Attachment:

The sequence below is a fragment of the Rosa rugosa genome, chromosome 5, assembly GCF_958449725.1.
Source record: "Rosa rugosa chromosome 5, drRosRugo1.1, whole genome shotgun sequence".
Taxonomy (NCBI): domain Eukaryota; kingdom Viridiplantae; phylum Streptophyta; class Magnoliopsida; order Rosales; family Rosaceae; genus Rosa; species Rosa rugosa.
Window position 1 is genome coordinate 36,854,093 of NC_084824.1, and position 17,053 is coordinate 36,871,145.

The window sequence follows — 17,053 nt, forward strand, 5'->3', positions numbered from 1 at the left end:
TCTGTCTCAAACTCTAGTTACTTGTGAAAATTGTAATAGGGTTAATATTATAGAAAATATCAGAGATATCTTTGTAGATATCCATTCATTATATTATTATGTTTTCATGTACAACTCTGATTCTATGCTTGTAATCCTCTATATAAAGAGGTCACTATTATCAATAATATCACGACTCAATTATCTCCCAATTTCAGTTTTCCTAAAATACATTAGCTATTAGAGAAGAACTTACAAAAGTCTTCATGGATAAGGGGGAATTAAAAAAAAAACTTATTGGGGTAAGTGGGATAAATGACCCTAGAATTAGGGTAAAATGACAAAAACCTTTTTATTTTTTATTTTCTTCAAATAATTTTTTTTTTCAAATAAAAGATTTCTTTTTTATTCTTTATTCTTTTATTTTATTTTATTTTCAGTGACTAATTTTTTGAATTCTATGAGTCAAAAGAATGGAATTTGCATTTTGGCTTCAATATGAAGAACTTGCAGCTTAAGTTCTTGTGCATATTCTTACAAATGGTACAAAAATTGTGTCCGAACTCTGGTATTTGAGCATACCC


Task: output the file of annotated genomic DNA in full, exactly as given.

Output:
The sequence below is a fragment of the Rosa rugosa genome, chromosome 5, assembly GCF_958449725.1.
Source record: "Rosa rugosa chromosome 5, drRosRugo1.1, whole genome shotgun sequence".
Taxonomy (NCBI): domain Eukaryota; kingdom Viridiplantae; phylum Streptophyta; class Magnoliopsida; order Rosales; family Rosaceae; genus Rosa; species Rosa rugosa.
Window position 1 is genome coordinate 36,854,093 of NC_084824.1, and position 17,053 is coordinate 36,871,145.

The window sequence follows — 17,053 nt, forward strand, 5'->3', positions numbered from 1 at the left end:
TCTGTCTCAAACTCTAGTTACTTGTGAAAATTGTAATAGGGTTAATATTATAGAAAATATCAGAGATATCTTTGTAGATATCCATTCATTATATTATTATGTTTTCATGTACAACTCTGATTCTATGCTTGTAATCCTCTATATAAAGAGGTCACTATTATCAATAATATCACGACTCAATTATCTCCCAATTTCAGTTTTCCTAAAATACATTAGCTATTAGAGAAGAACTTACAAAAGTCTTCATGGATAAGGGGGAATTAAAAAAAAAACTTATTGGGGTAAGTGGGATAAATGACCCTAGAATTAGGGTAAAATGACAAAAACCTTTTTATTTTTTATTTTCTTCAAATAATTTTTTTTTTCAAATAAAAGATTTCTTTTTTATTCTTTATTCTTTTATTTTATTTTATTTTCAGTGACTAATTTTTTGAATTCTATGAGTCAAAAGAATGGAATTTGCATTTTGGCTTCAATATGAAGAACTTGCAGCTTAAGTTCTTGTGCATATTCTTACAAATGGTACAAAAATTGTGTCCGAACTCTGGTATTTGAGCATACCC